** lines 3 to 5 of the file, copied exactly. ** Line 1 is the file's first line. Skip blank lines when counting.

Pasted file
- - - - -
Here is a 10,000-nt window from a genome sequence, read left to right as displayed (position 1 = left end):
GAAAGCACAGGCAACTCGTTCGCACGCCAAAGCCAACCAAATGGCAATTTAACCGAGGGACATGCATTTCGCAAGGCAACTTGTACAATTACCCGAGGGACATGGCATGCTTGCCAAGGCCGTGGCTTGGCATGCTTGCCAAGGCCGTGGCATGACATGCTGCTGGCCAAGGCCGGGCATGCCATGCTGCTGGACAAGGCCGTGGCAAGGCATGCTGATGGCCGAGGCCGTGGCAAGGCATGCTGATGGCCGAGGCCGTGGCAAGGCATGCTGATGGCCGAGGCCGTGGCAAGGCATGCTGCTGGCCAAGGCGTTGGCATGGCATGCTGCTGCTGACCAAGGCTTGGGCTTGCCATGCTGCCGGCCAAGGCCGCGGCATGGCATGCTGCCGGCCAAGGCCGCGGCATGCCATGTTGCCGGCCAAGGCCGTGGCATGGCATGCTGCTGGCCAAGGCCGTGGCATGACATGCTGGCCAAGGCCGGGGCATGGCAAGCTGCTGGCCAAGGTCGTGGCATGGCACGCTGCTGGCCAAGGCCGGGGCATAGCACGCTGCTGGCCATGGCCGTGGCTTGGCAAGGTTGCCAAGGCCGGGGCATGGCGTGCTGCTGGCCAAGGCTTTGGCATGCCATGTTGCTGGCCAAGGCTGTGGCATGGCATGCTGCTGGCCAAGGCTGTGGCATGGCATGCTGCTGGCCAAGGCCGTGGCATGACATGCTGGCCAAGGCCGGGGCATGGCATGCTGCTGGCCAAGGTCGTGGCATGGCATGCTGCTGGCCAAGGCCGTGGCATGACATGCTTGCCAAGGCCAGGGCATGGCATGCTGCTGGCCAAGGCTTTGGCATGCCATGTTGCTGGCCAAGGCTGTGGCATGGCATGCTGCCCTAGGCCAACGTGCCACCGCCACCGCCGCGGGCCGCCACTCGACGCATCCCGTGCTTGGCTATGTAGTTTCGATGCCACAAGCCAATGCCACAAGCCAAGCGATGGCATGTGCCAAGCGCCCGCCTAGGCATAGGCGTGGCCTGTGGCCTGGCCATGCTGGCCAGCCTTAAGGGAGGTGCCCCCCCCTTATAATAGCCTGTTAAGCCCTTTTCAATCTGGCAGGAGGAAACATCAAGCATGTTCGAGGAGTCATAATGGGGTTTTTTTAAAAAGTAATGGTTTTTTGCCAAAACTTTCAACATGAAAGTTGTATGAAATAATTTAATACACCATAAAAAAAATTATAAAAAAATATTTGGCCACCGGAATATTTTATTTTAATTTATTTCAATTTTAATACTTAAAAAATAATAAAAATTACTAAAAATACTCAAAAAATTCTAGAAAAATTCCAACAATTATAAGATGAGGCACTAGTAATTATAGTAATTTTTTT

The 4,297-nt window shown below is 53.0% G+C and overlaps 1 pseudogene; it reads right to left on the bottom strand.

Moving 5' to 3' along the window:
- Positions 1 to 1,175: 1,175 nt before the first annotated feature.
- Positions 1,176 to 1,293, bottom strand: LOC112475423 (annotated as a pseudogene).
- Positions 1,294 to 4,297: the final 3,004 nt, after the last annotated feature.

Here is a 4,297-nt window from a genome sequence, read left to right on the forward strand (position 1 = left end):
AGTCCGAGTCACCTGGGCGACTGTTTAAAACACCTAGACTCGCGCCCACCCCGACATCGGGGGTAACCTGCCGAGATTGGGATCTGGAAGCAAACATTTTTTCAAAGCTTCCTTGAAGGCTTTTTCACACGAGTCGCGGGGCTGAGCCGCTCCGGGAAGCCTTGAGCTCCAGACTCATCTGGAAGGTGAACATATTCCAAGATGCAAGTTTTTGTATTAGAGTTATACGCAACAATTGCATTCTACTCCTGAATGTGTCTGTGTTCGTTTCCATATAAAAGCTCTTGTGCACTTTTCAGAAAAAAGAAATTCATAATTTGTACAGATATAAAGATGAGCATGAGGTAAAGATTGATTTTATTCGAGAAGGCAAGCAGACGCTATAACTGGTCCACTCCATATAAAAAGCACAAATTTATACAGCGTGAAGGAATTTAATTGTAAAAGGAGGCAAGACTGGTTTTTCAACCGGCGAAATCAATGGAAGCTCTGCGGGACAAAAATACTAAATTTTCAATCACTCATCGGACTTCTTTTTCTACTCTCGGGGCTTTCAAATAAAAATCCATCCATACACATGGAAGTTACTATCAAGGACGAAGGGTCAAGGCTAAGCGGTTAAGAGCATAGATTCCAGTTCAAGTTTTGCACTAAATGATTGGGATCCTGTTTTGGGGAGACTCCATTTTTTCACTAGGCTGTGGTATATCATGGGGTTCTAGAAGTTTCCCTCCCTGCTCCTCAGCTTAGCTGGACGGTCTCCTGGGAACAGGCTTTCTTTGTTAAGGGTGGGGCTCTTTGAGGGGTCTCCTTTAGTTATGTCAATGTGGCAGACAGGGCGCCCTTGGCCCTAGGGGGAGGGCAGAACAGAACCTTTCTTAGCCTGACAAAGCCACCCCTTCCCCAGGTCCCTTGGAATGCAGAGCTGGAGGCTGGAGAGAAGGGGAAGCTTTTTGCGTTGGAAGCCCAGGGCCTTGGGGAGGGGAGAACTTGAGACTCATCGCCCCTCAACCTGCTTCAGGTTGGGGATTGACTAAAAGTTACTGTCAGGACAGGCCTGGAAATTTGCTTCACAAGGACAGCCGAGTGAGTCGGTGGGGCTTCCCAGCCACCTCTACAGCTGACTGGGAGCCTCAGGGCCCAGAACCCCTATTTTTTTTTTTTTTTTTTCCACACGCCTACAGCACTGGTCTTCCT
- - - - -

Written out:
The 4,297-nt window shown below is 53.0% G+C and overlaps 1 pseudogene; it reads right to left on the bottom strand.

Moving 5' to 3' along the window:
- Positions 1 to 1,175: 1,175 nt before the first annotated feature.